BWW Review: Desert Stages Theatre Presents DEATH OF A SALESMAN - A Riveting Requiem For An Ordinary Man

BWW Review: Desert Stages Theatre Presents DEATH OF A SALESMAN - A Riveting Requiem For An Ordinary Man

Is Willy Loman's suicide the first selfless act of a mediocre and self-absorbed man?

Willy Loman, defeated by his buy-in ~ hook, line, and sinker ~ to society's definition of success but never able to rise to the standard. Willy Loman, the loyal organization man but low man on the totem pole of performance, fired for falling short despite a lifetime's dedication to the firm. Willy Loman, the family man whose indiscretion courts disaster by betraying those in his orbit. Willy Loman, age 63, flailing against life's disappointments and adrift in a sea of guilt and delusion (and maybe incipient dementia), needing some conclusive act of atonement to be free and clear of it all.

It is this profile of an ordinary and flawed man that Walt Pedano portrays with flawless intensity in Virginia Olivieri's riveting production of Arthur Miller's DEATH OF A SALESMAN. Pedano's stooped figure and rasping voice bespeak a man struggling to bear the weight of a life gone awry ~ eliciting if not our sympathy at least our pity for a drowning soul.

Not for Willy do the bells of wealth and security toll ~ not compared to his well-to-do neighbor and "only friend" Charley (Al Benneian) and Charley's son Bernard (Steven Rowe). Nor for his sons, Happy (Mo Simpson), the happy-go-lucky "philandering bum," and the despondent Biff (Matthew Fields Winter), the could-have been should-have been success story, were it not for a dirty little secret that haunts him and hovers ominously over the Loman family.

Willy's world view is strikingly akin to that of Shelly Levine, another salesman, in David Mamet's play Glengarry Glen Ross: "A man is his job." Therein, in that conceit, lies another source of tension between father and son. For Biff, there has to be more in life than "the job," a premise that is at the core of his struggle to choose between home and a simpler rural life as a farmhand.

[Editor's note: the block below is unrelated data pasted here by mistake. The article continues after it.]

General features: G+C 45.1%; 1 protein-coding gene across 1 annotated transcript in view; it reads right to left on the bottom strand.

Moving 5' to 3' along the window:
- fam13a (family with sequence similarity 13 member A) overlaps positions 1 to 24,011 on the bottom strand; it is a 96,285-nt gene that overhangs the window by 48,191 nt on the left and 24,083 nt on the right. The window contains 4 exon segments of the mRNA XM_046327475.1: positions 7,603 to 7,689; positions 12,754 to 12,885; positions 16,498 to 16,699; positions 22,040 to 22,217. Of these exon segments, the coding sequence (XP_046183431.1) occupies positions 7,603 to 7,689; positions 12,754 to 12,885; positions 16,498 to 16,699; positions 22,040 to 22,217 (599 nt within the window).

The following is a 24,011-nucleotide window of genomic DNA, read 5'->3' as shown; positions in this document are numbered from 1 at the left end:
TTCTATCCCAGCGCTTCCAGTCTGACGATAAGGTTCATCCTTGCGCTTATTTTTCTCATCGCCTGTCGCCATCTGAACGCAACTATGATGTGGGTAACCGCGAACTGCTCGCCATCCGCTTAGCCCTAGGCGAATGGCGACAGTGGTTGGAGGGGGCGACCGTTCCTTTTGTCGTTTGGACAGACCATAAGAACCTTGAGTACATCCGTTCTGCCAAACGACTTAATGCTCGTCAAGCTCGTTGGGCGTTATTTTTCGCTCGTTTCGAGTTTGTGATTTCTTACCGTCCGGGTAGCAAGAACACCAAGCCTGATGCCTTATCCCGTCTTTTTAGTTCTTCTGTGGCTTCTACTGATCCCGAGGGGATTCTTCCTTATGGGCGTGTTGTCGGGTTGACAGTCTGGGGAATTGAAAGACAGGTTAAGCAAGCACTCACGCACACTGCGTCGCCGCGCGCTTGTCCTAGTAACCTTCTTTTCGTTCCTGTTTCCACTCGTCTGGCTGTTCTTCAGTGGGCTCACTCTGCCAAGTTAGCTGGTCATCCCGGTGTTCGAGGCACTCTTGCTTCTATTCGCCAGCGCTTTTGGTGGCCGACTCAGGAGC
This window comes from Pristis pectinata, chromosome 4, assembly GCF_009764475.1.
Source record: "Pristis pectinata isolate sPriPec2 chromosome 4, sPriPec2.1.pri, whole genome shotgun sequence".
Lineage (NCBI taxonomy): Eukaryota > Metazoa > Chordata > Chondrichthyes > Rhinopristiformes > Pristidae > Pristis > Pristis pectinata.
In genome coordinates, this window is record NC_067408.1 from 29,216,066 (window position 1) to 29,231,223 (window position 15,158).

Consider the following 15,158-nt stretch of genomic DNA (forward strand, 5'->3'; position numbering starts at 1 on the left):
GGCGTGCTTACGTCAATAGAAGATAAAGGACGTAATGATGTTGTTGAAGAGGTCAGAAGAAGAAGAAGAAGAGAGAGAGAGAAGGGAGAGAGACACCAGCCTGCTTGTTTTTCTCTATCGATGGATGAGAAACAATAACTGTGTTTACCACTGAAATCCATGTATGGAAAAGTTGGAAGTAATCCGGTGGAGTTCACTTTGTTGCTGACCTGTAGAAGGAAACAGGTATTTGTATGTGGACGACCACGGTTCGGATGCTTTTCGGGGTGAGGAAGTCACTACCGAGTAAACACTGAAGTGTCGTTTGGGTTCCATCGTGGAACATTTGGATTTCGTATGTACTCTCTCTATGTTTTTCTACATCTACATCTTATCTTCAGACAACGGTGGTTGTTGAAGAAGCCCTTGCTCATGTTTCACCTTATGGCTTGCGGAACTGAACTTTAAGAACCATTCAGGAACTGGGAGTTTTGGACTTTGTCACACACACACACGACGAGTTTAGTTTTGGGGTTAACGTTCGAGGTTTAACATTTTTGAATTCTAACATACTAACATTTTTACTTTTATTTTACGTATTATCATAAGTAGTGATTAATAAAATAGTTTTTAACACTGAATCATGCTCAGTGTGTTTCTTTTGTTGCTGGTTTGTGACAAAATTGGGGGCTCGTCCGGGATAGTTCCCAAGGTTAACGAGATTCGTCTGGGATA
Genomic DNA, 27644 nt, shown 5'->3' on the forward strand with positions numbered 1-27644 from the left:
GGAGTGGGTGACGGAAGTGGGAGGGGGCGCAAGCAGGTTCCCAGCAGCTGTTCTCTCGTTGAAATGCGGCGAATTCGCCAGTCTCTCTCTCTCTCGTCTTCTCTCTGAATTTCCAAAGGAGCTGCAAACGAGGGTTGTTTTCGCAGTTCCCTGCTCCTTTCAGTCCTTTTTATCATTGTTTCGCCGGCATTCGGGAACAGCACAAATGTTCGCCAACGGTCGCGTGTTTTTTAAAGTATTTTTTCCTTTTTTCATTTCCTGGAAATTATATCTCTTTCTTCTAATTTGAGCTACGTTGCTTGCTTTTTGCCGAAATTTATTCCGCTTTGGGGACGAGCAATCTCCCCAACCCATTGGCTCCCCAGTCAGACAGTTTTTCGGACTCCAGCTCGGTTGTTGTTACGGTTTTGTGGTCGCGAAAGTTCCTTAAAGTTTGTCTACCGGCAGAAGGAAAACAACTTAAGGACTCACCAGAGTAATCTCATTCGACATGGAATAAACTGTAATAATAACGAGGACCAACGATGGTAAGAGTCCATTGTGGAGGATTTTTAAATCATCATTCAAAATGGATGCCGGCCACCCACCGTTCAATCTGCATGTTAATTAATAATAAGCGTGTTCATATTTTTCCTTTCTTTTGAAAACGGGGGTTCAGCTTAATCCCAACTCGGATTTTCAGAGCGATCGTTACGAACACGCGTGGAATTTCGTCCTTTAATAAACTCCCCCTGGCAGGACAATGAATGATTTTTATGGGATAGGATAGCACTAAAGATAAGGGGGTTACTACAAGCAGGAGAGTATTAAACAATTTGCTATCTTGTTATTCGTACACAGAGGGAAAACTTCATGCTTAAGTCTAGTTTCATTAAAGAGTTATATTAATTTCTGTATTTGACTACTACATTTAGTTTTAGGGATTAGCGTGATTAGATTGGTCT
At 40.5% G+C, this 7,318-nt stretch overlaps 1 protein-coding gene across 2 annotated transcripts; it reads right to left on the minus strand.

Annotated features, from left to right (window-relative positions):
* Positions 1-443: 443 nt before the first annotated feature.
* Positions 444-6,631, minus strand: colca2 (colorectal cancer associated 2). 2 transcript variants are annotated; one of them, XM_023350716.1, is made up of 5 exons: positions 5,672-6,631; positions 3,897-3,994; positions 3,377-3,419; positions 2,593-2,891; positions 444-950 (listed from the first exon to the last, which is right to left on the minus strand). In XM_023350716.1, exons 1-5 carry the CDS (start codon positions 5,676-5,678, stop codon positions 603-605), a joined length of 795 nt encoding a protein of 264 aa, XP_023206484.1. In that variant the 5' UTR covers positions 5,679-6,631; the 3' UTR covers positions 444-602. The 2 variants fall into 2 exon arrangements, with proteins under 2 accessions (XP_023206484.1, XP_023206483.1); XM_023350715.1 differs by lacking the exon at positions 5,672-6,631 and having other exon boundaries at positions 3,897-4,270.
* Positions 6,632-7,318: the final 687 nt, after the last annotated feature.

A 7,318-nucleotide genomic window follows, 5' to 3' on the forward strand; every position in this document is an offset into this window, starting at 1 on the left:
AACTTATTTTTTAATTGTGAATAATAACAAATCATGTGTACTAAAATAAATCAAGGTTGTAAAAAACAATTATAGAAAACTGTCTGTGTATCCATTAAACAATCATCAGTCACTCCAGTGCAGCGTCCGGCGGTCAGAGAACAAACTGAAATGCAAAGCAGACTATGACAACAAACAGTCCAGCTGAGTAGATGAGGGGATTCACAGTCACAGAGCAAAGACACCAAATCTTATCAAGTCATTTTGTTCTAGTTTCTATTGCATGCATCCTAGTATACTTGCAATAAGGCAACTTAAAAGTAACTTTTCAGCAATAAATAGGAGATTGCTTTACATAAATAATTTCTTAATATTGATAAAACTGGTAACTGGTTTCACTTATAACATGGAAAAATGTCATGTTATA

Willy's demons abound. In hallucinatory moments, Willy's older and eminently successful brother Uncle Ben (J. Kevin Tallent), the diamond tycoon, appears (clad in an all-white suit that seems cut from a Tennessee Williams play), beckoning Willy to join him in the quest for new wealth. Another vision that evaporates with Willy's dreams.

It is to Linda (Donna Kaufman), the dutiful and submissive family matriarch, that the onus of keeping the family together falls. Kaufman's adoring glances and futile efforts to comfort an uneasy Willy are never reciprocated in kind. She is the referee in the crackling interactions between father and sons. Ever frugal, she darns her stockings, while Willy, in a flashback, is revealed for his transgression, awarding a one-night stand (Bonnie Piper) with a box of new nylons. Kaufman's performance as the stolid spouse stays constant until she explodes in a gut-wrenching wail over Willy's grave. Kaufman's final words to Willy are delivered with a passion and intensity that moves one to tears.

In a play that could easily have been titled requiem for a lightweight, the Loman family is stuck in the funk of the unfulfilled American dream, where Willy's demons prevail and taint what might otherwise be the all-American family.

It is not capitalism that undoes Willy. As the play's arc moves irrevocably towards tragedy, it is Willy's great expectations, fueled by the seductive lure of the Horatio Alger myth, that bring him down. So it is that Willy Loman is not a heroic figure but merely, as Pedano so effectively reveals, a quite recognizable man among men whose reach couldn't go far enough. The pathos here is palpable thanks to Pedano's vivid performance. And, given his portrayal, the verdict must be that "Attention must be made to such a person!"

Director Olivieri controls the arc and tone of Miller's script with fidelity, carefully building this American tragedy towards its emotion-laden finale. Her work is an impressive piece of business.

DEATH OF A SALESMAN, the winner of the 1949 Pulitzer Prize for Drama and the Tony Award for Best Play, runs through April 14th at Desert Stages Theatre in Scottsdale, AZ.

Photo credit to Paige Corbin

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From This Author Herbert Paine

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